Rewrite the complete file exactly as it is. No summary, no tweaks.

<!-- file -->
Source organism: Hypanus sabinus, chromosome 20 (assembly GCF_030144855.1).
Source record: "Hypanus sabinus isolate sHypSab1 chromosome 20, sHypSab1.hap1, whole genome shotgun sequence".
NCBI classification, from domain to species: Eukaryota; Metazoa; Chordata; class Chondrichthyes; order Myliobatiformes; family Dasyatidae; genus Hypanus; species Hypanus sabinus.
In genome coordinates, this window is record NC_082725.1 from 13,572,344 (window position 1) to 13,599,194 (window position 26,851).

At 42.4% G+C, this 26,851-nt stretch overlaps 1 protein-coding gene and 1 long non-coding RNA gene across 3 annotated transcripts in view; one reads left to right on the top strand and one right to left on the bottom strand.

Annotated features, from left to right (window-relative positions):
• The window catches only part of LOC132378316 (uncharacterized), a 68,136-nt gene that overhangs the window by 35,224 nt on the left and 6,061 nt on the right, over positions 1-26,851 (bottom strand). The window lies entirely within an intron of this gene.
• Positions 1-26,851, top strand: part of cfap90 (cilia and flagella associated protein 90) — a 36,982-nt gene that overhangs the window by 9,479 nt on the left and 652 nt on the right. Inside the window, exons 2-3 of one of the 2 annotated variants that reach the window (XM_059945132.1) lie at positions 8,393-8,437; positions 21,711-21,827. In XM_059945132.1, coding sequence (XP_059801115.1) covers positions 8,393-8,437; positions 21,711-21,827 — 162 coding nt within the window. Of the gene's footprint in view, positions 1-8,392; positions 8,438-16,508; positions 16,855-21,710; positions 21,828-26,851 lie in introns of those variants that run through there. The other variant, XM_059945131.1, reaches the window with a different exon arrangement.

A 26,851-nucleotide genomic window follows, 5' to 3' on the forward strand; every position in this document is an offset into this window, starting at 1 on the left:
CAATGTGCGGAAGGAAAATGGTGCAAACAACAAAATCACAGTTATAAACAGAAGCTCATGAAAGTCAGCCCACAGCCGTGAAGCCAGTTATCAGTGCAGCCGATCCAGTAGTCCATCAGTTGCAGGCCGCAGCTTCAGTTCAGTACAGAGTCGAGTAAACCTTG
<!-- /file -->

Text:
Source organism: Hypanus sabinus, chromosome 20 (assembly GCF_030144855.1).
Source record: "Hypanus sabinus isolate sHypSab1 chromosome 20, sHypSab1.hap1, whole genome shotgun sequence".
NCBI classification, from domain to species: Eukaryota; Metazoa; Chordata; class Chondrichthyes; order Myliobatiformes; family Dasyatidae; genus Hypanus; species Hypanus sabinus.
In genome coordinates, this window is record NC_082725.1 from 13,572,344 (window position 1) to 13,599,194 (window position 26,851).

At 42.4% G+C, this 26,851-nt stretch overlaps 1 protein-coding gene and 1 long non-coding RNA gene across 3 annotated transcripts in view; one reads left to right on the top strand and one right to left on the bottom strand.

Annotated features, from left to right (window-relative positions):
• The window catches only part of LOC132378316 (uncharacterized), a 68,136-nt gene that overhangs the window by 35,224 nt on the left and 6,061 nt on the right, over positions 1-26,851 (bottom strand). The window lies entirely within an intron of this gene.
• Positions 1-26,851, top strand: part of cfap90 (cilia and flagella associated protein 90) — a 36,982-nt gene that overhangs the window by 9,479 nt on the left and 652 nt on the right. Inside the window, exons 2-3 of one of the 2 annotated variants that reach the window (XM_059945132.1) lie at positions 8,393-8,437; positions 21,711-21,827. In XM_059945132.1, coding sequence (XP_059801115.1) covers positions 8,393-8,437; positions 21,711-21,827 — 162 coding nt within the window. Of the gene's footprint in view, positions 1-8,392; positions 8,438-16,508; positions 16,855-21,710; positions 21,828-26,851 lie in introns of those variants that run through there. The other variant, XM_059945131.1, reaches the window with a different exon arrangement.

A 26,851-nucleotide genomic window follows, 5' to 3' on the forward strand; every position in this document is an offset into this window, starting at 1 on the left:
CAATGTGCGGAAGGAAAATGGTGCAAACAACAAAATCACAGTTATAAACAGAAGCTCATGAAAGTCAGCCCACAGCCGTGAAGCCAGTTATCAGTGCAGCCGATCCAGTAGTCCATCAGTTGCAGGCCGCAGCTTCAGTTCAGTACAGAGTCGAGTAAACCTTG